TL: Can this problem be fixed legislatively?
RW: I’d like to improve the baseline plan, but we’re in a vise. Unless we have good cost containment, it’s very hard to fluff up the benefit package without blowing up the deficit. That’s the vise that has been created.
TL: Right now, the indexing in the bill that’s based on increasing premiums will mean that people with low incomes will be hurt. Is this troubling?
RW: I don’t support the indexing in the bill. We want to protect middle class families who would spend no more than 9.8 percent of their income for health insurance. They shouldn’t have to spend more than X percent. It shouldn’t grow. But with premiums growing faster than income, the percent of income that low income people have to spend on health care can rise over time.
TL: What can we learn from Massachusetts?
RW: Massachusetts is an extremely important lesson. They have one of the most sophisticated health networks, and they haven’t been able to contain costs. If we can’t contain costs, the public will lose confidence. The issue will leave reformers discredited. The public is not going to buy it—that they’ll come back and do it [cost containment] later.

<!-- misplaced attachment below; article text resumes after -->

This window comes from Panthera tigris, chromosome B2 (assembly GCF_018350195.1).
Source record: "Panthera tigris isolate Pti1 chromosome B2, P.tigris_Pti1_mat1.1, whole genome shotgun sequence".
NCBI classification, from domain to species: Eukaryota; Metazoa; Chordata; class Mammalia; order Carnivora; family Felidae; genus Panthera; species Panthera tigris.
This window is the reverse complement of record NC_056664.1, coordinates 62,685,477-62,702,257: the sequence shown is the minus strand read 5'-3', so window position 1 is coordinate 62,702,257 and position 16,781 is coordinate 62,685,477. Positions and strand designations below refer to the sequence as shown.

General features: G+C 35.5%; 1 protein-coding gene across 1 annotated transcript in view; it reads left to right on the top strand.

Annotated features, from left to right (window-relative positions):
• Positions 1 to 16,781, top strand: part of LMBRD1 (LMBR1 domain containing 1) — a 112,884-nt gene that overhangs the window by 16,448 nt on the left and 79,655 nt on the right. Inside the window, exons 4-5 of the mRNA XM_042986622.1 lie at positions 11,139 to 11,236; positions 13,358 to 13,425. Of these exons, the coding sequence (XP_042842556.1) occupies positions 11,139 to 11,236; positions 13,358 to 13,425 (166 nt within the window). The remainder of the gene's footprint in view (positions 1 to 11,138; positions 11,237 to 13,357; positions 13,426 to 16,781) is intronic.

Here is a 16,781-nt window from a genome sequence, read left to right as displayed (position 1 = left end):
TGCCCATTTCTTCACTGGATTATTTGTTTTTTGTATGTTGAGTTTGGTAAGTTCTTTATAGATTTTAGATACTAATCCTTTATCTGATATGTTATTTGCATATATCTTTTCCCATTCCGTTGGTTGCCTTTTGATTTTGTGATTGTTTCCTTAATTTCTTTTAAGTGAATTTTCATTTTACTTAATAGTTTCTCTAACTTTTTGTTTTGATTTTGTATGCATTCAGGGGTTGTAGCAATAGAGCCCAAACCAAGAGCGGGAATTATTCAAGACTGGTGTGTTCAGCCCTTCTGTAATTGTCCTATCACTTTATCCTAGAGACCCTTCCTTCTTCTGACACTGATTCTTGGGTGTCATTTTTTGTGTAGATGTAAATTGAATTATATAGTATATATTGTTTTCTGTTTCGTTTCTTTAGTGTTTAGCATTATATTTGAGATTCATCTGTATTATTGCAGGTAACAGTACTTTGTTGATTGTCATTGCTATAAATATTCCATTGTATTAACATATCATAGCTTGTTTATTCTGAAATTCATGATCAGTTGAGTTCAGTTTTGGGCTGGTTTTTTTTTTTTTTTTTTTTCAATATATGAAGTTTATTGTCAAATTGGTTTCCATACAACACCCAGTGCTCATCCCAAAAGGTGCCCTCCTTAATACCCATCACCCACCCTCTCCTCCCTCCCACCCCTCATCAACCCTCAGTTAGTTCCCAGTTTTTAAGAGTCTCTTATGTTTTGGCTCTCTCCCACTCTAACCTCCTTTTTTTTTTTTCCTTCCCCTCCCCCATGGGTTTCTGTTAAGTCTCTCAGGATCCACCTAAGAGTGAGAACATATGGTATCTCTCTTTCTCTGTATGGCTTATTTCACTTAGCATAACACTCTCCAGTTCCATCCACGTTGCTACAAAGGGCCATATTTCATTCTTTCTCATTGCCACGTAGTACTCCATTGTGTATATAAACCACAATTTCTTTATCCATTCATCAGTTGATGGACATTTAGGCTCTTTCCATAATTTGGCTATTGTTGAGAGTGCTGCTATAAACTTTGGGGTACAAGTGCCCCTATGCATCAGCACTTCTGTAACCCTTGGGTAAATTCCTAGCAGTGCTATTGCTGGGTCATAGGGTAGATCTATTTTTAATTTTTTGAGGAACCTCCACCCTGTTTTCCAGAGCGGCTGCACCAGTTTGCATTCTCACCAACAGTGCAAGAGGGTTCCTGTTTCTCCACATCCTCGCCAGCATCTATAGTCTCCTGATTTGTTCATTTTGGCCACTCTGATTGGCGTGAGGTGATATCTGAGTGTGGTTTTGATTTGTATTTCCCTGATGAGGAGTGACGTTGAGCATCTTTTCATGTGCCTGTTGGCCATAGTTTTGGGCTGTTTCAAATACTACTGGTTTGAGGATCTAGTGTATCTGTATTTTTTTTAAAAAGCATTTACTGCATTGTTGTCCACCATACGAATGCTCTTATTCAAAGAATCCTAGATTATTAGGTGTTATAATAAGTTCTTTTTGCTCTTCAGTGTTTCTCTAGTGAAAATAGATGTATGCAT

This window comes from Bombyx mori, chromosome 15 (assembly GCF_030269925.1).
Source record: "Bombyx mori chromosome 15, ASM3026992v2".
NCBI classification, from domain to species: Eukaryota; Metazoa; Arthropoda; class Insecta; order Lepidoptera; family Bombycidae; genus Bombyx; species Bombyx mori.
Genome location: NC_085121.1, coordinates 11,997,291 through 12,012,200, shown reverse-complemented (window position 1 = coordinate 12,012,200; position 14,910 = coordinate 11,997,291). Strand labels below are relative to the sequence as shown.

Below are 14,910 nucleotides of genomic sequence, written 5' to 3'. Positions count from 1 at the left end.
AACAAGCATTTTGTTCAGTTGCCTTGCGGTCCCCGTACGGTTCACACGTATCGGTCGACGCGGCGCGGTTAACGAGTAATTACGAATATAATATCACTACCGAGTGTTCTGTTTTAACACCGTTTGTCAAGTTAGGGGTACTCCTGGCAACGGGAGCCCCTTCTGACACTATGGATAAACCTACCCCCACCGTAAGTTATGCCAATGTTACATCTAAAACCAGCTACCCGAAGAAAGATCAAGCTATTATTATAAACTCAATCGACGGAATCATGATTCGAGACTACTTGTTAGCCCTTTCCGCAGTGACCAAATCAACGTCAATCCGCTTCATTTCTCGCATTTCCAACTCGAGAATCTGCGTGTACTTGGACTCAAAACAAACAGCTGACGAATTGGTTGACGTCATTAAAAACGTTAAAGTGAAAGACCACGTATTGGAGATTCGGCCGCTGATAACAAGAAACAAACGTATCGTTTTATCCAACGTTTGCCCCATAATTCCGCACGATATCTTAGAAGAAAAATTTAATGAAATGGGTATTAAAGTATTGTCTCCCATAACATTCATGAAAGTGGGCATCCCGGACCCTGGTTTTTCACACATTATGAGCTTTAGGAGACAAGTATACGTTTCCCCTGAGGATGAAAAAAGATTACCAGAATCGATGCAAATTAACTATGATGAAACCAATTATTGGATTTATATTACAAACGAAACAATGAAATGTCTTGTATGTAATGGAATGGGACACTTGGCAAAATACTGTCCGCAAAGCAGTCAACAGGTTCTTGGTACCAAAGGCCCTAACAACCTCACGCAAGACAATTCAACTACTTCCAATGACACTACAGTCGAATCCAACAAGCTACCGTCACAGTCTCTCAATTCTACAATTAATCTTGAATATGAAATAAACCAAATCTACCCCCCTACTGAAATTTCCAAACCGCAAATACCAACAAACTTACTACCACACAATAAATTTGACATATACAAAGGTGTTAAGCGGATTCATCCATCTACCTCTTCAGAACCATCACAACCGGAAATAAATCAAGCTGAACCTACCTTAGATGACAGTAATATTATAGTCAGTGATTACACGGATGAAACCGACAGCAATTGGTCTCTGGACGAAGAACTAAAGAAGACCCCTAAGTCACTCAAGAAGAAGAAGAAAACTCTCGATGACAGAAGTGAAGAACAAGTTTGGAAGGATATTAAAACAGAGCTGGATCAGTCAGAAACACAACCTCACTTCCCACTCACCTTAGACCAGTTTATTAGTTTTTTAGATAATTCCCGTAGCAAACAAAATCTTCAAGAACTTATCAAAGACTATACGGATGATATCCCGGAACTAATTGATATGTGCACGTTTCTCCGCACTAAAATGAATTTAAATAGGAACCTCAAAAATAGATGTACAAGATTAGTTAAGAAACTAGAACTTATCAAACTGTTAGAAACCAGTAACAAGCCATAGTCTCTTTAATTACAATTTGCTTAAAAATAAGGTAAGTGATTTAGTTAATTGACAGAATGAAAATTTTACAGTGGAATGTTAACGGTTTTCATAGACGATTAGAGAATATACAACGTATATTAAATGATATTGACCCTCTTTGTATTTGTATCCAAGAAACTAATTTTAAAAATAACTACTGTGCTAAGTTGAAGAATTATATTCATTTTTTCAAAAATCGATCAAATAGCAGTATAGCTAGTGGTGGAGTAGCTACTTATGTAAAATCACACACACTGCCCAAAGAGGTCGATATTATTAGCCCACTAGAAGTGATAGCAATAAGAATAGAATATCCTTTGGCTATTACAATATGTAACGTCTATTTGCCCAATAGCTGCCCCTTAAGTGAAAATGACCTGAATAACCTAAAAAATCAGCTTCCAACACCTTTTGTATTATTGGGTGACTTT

TL: How would you sum up where we are today?
RW: The cake is not baked. We have to talk about issues that represent the real concerns of how health reform affects the typical Americans. Congress has the time and opportunity to fix many of these concerns. The country won’t get this opportunity again—not in my lifetime. Reformers have to dig in and get them fixed. We’ve got to go on the offense and fix these significant problems.
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